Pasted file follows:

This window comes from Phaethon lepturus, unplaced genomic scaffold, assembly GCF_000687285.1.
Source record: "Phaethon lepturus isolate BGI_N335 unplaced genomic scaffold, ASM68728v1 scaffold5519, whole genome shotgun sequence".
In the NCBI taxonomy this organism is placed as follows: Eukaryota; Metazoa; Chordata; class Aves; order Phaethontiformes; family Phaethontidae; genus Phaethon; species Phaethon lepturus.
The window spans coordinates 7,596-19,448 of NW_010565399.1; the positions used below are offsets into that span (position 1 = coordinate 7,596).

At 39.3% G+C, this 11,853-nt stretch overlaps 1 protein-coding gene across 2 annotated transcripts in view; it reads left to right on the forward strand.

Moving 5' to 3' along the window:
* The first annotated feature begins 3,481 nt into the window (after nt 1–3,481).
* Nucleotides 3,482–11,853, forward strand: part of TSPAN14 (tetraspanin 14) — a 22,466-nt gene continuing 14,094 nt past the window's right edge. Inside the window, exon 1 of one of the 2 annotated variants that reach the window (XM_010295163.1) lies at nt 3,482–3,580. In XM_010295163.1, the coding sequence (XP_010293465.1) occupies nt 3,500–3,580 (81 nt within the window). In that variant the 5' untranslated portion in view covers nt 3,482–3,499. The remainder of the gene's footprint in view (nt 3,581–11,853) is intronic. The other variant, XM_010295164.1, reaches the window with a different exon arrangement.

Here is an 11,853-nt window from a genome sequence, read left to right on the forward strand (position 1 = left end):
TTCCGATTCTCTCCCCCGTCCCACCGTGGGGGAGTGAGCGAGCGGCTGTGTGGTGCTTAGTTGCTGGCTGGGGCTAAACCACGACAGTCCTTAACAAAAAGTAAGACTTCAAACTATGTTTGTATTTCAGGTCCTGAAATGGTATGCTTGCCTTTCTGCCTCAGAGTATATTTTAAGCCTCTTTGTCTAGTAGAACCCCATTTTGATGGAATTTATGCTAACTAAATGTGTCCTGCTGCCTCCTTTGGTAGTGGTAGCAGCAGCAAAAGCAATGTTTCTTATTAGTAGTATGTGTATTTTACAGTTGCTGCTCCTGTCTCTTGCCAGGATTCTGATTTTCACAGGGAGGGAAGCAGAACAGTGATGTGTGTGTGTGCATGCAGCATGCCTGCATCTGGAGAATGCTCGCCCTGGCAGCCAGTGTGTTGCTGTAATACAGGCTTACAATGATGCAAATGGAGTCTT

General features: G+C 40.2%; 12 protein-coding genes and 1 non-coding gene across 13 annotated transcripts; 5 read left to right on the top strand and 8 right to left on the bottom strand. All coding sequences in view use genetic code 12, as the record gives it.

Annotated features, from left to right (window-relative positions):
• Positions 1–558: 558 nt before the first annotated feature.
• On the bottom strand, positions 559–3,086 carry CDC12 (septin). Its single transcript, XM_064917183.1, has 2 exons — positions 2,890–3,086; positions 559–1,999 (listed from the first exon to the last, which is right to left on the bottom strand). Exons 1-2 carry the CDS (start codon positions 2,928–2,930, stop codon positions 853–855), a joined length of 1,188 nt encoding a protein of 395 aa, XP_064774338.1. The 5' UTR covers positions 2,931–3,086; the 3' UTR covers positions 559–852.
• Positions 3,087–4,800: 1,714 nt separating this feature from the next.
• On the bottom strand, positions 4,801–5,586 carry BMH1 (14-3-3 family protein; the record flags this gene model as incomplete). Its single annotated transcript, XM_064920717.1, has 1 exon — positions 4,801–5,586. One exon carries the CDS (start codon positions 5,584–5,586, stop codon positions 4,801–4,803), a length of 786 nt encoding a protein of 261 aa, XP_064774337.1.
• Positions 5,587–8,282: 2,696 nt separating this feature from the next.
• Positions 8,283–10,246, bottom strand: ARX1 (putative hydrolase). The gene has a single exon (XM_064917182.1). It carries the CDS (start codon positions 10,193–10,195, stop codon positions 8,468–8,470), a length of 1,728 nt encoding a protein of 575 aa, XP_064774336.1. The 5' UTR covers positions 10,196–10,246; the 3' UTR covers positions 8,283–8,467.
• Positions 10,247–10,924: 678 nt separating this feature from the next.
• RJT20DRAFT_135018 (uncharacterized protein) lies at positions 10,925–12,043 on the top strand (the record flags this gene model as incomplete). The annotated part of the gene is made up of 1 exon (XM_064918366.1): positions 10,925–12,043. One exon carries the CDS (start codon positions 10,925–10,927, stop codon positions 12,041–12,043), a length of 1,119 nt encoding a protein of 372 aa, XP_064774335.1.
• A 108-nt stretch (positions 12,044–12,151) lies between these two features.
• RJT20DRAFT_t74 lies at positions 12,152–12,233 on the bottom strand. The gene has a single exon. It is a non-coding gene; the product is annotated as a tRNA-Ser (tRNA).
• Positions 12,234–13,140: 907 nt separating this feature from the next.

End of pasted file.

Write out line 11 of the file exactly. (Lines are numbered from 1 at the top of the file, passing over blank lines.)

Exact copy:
General features: G+C 40.2%; 12 protein-coding genes and 1 non-coding gene across 13 annotated transcripts; 5 read left to right on the top strand and 8 right to left on the bottom strand. All coding sequences in view use genetic code 12, as the record gives it.